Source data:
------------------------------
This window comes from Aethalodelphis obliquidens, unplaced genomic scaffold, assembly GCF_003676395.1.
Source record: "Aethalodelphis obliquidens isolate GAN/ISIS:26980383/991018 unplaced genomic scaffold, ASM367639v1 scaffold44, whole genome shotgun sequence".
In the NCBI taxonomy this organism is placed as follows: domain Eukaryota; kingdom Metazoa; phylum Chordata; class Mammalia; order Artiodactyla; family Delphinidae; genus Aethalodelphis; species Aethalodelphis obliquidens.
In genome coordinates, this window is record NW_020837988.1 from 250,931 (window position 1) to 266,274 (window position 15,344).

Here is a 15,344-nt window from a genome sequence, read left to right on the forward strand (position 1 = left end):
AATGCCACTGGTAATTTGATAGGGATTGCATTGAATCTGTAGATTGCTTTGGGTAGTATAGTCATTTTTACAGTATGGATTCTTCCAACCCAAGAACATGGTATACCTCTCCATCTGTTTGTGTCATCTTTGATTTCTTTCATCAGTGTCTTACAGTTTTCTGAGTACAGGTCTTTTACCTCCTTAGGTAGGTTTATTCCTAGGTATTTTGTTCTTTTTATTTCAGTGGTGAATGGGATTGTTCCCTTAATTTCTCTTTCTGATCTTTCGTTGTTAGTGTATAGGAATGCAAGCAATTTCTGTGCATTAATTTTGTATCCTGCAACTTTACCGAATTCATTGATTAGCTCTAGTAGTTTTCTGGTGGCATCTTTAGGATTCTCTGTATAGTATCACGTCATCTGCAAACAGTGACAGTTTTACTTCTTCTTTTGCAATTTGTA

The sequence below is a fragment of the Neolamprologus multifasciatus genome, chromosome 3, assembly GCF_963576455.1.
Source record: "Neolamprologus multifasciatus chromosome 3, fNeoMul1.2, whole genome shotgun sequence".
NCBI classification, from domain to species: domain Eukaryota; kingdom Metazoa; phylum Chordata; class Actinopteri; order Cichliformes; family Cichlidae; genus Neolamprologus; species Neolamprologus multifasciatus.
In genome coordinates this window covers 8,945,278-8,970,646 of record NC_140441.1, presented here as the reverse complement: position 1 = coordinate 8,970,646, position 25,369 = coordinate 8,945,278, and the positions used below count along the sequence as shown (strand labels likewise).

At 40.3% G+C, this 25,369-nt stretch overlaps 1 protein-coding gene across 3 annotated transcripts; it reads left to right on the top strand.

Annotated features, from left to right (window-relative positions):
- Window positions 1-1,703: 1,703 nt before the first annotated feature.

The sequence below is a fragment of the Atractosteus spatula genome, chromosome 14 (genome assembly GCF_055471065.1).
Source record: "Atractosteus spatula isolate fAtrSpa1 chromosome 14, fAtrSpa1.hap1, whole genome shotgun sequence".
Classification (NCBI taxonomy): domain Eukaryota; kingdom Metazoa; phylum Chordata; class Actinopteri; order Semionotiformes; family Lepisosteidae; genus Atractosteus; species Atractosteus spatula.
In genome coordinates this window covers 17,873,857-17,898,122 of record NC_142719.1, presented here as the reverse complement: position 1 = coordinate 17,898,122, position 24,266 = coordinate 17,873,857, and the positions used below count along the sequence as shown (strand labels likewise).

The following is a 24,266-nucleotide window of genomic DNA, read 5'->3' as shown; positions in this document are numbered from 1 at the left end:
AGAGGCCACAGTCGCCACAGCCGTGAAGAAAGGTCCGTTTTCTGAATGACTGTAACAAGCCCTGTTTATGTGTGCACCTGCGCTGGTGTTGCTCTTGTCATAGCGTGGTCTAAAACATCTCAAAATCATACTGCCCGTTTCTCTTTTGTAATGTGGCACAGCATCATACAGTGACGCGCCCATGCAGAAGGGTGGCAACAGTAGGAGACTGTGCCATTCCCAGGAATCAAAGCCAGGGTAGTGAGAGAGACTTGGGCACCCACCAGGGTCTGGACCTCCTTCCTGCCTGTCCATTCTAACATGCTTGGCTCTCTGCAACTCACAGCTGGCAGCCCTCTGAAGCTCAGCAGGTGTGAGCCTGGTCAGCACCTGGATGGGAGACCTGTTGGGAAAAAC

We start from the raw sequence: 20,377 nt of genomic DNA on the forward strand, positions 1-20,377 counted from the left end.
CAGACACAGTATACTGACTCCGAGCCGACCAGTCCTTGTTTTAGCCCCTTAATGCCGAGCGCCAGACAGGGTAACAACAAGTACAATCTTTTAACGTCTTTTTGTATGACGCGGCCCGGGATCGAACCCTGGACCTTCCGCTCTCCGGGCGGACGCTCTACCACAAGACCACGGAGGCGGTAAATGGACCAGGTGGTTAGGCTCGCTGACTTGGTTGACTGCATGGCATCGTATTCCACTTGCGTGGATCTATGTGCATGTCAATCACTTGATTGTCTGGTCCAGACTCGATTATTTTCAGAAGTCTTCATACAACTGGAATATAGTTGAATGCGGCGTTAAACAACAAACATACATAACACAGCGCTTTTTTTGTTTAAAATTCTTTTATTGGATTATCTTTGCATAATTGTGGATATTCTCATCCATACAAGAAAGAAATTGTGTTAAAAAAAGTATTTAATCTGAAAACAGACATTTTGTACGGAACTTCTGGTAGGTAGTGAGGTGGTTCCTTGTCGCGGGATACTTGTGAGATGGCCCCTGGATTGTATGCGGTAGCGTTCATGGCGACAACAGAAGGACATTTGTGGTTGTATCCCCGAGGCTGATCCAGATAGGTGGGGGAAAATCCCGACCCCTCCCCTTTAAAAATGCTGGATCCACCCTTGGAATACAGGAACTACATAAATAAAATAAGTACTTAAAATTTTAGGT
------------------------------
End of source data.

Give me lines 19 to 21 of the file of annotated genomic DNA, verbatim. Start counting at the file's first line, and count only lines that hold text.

AGAGGCCACAGTCGCCACAGCCGTGAAGAAAGGTCCGTTTTCTGAATGACTGTAACAAGCCCTGTTTATGTGTGCACCTGCGCTGGTGTTGCTCTTGTCATAGCGTGGTCTAAAACATCTCAAAATCATACTGCCCGTTTCTCTTTTGTAATGTGGCACAGCATCATACAGTGACGCGCCCATGCAGAAGGGTGGCAACAGTAGGAGACTGTGCCATTCCCAGGAATCAAAGCCAGGGTAGTGAGAGAGACTTGGGCACCCACCAGGGTCTGGACCTCCTTCCTGCCTGTCCATTCTAACATGCTTGGCTCTCTGCAACTCACAGCTGGCAGCCCTCTGAAGCTCAGCAGGTGTGAGCCTGGTCAGCACCTGGATGGGAGACCTGTTGGGAAAAAC

We start from the raw sequence: 20,377 nt of genomic DNA on the forward strand, positions 1-20,377 counted from the left end.
CAGACACAGTATACTGACTCCGAGCCGACCAGTCCTTGTTTTAGCCCCTTAATGCCGAGCGCCAGACAGGGTAACAACAAGTACAATCTTTTAACGTCTTTTTGTATGACGCGGCCCGGGATCGAACCCTGGACCTTCCGCTCTCCGGGCGGACGCTCTACCACAAGACCACGGAGGCGGTAAATGGACCAGGTGGTTAGGCTCGCTGACTTGGTTGACTGCATGGCATCGTATTCCACTTGCGTGGATCTATGTGCATGTCAATCACTTGATTGTCTGGTCCAGACTCGATTATTTTCAGAAGTCTTCATACAACTGGAATATAGTTGAATGCGGCGTTAAACAACAAACATACATAACACAGCGCTTTTTTTGTTTAAAATTCTTTTATTGGATTATCTTTGCATAATTGTGGATATTCTCATCCATACAAGAAAGAAATTGTGTTAAAAAAAGTATTTAATCTGAAAACAGACATTTTGTACGGAACTTCTGGTAGGTAGTGAGGTGGTTCCTTGTCGCGGGATACTTGTGAGATGGCCCCTGGATTGTATGCGGTAGCGTTCATGGCGACAACAGAAGGACATTTGTGGTTGTATCCCCGAGGCTGATCCAGATAGGTGGGGGAAAATCCCGACCCCTCCCCTTTAAAAATGCTGGATCCACCCTTGGAATACAGGAACTACATAAATAAAATAAGTACTTAAAATTTTAGGT